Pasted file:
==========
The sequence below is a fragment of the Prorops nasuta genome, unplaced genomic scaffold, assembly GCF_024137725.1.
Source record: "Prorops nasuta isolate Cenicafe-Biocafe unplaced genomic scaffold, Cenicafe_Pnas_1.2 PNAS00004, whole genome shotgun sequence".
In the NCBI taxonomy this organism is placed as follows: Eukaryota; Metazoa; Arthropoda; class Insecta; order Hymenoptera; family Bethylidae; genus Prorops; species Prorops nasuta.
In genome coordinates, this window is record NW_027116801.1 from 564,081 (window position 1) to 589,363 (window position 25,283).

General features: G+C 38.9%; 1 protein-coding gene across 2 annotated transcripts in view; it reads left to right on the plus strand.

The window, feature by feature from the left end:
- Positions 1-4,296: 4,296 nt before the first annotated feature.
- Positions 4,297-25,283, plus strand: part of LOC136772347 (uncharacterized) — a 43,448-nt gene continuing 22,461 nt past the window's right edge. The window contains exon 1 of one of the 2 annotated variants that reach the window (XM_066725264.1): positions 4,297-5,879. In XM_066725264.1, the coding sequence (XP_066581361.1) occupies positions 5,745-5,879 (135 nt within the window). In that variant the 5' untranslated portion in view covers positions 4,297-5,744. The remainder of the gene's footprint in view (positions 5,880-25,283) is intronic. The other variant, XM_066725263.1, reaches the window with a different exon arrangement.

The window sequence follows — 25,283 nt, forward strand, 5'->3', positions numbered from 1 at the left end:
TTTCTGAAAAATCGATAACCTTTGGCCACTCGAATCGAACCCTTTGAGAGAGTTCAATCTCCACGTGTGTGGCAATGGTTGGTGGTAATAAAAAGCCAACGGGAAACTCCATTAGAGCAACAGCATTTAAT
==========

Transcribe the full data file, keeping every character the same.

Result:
The sequence below is a fragment of the Prorops nasuta genome, unplaced genomic scaffold, assembly GCF_024137725.1.
Source record: "Prorops nasuta isolate Cenicafe-Biocafe unplaced genomic scaffold, Cenicafe_Pnas_1.2 PNAS00004, whole genome shotgun sequence".
In the NCBI taxonomy this organism is placed as follows: Eukaryota; Metazoa; Arthropoda; class Insecta; order Hymenoptera; family Bethylidae; genus Prorops; species Prorops nasuta.
In genome coordinates, this window is record NW_027116801.1 from 564,081 (window position 1) to 589,363 (window position 25,283).

General features: G+C 38.9%; 1 protein-coding gene across 2 annotated transcripts in view; it reads left to right on the plus strand.

The window, feature by feature from the left end:
- Positions 1-4,296: 4,296 nt before the first annotated feature.
- Positions 4,297-25,283, plus strand: part of LOC136772347 (uncharacterized) — a 43,448-nt gene continuing 22,461 nt past the window's right edge. The window contains exon 1 of one of the 2 annotated variants that reach the window (XM_066725264.1): positions 4,297-5,879. In XM_066725264.1, the coding sequence (XP_066581361.1) occupies positions 5,745-5,879 (135 nt within the window). In that variant the 5' untranslated portion in view covers positions 4,297-5,744. The remainder of the gene's footprint in view (positions 5,880-25,283) is intronic. The other variant, XM_066725263.1, reaches the window with a different exon arrangement.

The window sequence follows — 25,283 nt, forward strand, 5'->3', positions numbered from 1 at the left end:
TTTCTGAAAAATCGATAACCTTTGGCCACTCGAATCGAACCCTTTGAGAGAGTTCAATCTCCACGTGTGTGGCAATGGTTGGTGGTAATAAAAAGCCAACGGGAAACTCCATTAGAGCAACAGCATTTAAT